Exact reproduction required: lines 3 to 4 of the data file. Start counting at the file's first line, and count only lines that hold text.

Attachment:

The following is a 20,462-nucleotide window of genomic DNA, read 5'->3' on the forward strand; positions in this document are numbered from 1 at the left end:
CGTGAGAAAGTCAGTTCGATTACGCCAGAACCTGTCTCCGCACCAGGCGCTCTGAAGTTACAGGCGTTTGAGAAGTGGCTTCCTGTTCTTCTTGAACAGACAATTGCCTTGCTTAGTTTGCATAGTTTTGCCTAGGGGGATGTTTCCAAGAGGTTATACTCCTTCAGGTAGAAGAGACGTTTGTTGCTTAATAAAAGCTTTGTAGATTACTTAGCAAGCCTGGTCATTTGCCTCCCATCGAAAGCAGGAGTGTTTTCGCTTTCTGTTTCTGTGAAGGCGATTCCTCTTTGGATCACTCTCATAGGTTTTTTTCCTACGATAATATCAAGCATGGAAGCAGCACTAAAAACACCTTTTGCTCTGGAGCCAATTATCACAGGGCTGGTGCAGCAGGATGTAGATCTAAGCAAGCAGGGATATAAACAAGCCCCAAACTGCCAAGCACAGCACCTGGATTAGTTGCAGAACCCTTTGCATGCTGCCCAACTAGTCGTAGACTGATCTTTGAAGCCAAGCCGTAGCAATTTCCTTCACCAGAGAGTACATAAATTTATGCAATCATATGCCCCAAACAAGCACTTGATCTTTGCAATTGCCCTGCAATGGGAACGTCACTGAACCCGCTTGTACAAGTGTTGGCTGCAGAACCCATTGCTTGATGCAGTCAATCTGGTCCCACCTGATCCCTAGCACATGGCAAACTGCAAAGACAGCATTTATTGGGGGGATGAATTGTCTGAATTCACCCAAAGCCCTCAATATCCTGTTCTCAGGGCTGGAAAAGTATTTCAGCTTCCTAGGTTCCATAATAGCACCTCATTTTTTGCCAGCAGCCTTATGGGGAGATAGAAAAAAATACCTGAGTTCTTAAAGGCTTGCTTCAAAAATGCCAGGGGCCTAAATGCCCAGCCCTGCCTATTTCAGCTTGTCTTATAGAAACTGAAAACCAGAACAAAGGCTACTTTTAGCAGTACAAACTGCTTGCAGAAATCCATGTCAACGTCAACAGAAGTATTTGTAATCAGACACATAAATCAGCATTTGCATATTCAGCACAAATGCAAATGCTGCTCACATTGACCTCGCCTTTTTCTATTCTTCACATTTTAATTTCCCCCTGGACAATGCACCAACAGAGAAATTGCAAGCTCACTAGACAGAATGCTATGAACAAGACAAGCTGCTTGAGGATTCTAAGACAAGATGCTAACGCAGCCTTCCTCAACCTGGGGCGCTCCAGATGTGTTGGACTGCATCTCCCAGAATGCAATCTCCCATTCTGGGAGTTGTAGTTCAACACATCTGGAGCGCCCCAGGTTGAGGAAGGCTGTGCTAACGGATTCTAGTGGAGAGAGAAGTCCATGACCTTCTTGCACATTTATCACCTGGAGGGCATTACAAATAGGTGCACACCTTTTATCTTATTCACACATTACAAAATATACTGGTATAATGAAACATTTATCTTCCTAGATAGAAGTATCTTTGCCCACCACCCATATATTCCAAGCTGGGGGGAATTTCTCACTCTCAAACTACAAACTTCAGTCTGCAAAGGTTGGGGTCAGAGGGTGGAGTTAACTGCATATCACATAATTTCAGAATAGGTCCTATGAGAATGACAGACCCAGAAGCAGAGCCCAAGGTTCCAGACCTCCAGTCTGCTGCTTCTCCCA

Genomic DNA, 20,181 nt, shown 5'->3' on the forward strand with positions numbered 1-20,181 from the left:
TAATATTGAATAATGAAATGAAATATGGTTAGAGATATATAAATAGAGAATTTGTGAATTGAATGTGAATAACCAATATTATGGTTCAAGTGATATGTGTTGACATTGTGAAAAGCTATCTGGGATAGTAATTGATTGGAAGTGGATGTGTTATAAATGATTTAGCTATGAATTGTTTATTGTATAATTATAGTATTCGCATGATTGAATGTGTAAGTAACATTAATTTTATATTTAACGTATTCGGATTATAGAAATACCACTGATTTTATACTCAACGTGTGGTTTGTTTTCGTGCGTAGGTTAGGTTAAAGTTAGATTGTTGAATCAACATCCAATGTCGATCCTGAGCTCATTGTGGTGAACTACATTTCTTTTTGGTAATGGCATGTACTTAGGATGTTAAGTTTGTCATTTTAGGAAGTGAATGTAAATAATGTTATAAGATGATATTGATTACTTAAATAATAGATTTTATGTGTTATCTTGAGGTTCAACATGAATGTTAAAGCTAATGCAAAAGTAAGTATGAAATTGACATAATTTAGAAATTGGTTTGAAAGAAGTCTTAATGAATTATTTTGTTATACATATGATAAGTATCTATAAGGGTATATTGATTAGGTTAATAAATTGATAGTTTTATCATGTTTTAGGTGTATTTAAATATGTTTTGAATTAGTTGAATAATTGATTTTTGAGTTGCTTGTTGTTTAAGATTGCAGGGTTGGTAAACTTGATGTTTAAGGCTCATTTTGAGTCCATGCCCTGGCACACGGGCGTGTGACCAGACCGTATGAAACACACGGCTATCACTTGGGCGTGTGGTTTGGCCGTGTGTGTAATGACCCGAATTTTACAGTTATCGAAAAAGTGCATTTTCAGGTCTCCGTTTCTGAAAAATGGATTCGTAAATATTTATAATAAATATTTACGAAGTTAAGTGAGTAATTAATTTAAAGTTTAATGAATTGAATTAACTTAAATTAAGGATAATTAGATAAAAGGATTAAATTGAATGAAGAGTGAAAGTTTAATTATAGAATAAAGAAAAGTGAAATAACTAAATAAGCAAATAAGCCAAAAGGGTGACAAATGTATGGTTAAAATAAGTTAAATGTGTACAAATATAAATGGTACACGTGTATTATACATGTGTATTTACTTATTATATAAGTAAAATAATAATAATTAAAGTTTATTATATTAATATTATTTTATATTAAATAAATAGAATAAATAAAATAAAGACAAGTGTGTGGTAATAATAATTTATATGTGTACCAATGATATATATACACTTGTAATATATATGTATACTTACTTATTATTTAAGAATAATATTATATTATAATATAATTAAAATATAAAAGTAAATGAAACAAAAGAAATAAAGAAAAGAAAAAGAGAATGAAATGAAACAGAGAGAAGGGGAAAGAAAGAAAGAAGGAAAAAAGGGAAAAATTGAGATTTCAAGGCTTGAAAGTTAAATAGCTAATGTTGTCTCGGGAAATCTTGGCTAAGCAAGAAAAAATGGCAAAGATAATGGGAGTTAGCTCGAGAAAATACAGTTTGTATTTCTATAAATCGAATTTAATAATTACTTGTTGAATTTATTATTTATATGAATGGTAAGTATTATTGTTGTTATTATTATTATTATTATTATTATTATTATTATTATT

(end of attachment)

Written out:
Genomic DNA, 20,181 nt, shown 5'->3' on the forward strand with positions numbered 1-20,181 from the left:
TAATATTGAATAATGAAATGAAATATGGTTAGAGATATATAAATAGAGAATTTGTGAATTGAATGTGAATAACCAATATTATGGTTCAAGTGATATGTGTTGACATTGTGAAAAGCTATCTGGGATAGTAATTGATTGGAAGTGGATGTGTTATAAATGATTTAGCTATGAATTGTTTATTGTATAATTATAGTATTCGCATGATTGAATGTGTAAGTAACATTAATTTTATATTTAACGTATTCGGATTATAGAAATACCACTGATTTTATACTCAACGTGTGGTTTGTTTTCGTGCGTAGGTTAGGTTAAAGTTAGATTGTTGAATCAACATCCAATGTCGATCCTGAGCTCATTGTGGTGAACTACATTTCTTTTTGGTAATGGCATGTACTTAGGATGTTAAGTTTGTCATTTTAGGAAGTGAATGTAAATAATGTTATAAGATGATATTGATTACTTAAATAATAGATTTTATGTGTTATCTTGAGGTTCAACATGAATGTTAAAGCTAATGCAAAAGTAAGTATGAAATTGACATAATTTAGAAATTGGTTTGAAAGAAGTCTTAATGAATTATTTTGTTATACATATGATAAGTATCTATAAGGGTATATTGATTAGGTTAATAAATTGATAGTTTTATCATGTTTTAGGTGTATTTAAATATGTTTTGAATTAGTTGAATAATTGATTTTTGAGTTGCTTGTTGTTTAAGATTGCAGGGTTGGTAAACTTGATGTTTAAGGCTCATTTTGAGTCCATGCCCTGGCACACGGGCGTGTGACCAGACCGTATGAAACACACGGCTATCACTTGGGCGTGTGGTTTGGCCGTGTGTGTAATGACCCGAATTTTACAGTTATCGAAAAAGTGCATTTTCAGGTCTCCGTTTCTGAAAAATGGATTCGTAAATATTTATAATAAATATTTACGAAGTTAAGTGAGTAATTAATTTAAAGTTTAATGAATTGAATTAACTTAAATTAAGGATAATTAGATAAAAGGATTAAATTGAATGAAGAGTGAAAGTTTAATTATAGAATAAAGAAAAGTGAAATAACTAAATAAGCAAATAAGCCAAAAGGGTGACAAATGTATGGTTAAAATAAGTTAAATGTGTACAAATATAAATGGTACACGTGTATTATACATGTGTATTTACTTATTATATAAGTAAAATAATAATAATTAAAGTTTATTATATTAATATTATTTTATATTAAATAAATAGAATAAATAAAATAAAGACAAGTGTGTGGTAATAATAATTTATATGTGTACCAATGATATATATACACTTGTAATATATATGTATACTTACTTATTATTTAAGAATAATATTATATTATAATATAATTAAAATATAAAAGTAAATGAAACAAAAGAAATAAAGAAAAGAAAAAGAGAATGAAATGAAACAGAGAGAAGGGGAAAGAAAGAAAGAAGGAAAAAAGGGAAAAATTGAGATTTCAAGGCTTGAAAGTTAAATAGCTAATGTTGTCTCGGGAAATCTTGGCTAAGCAAGAAAAAATGGCAAAGATAATGGGAGTTAGCTCGAGAAAATACAGTTTGTATTTCTATAAATCGAATTTAATAATTACTTGTTGAATTTATTATTTATATGAATGGTAAGTATTATTGTTGTTATTATTATTATTATTATTATTATTATTATTATTATT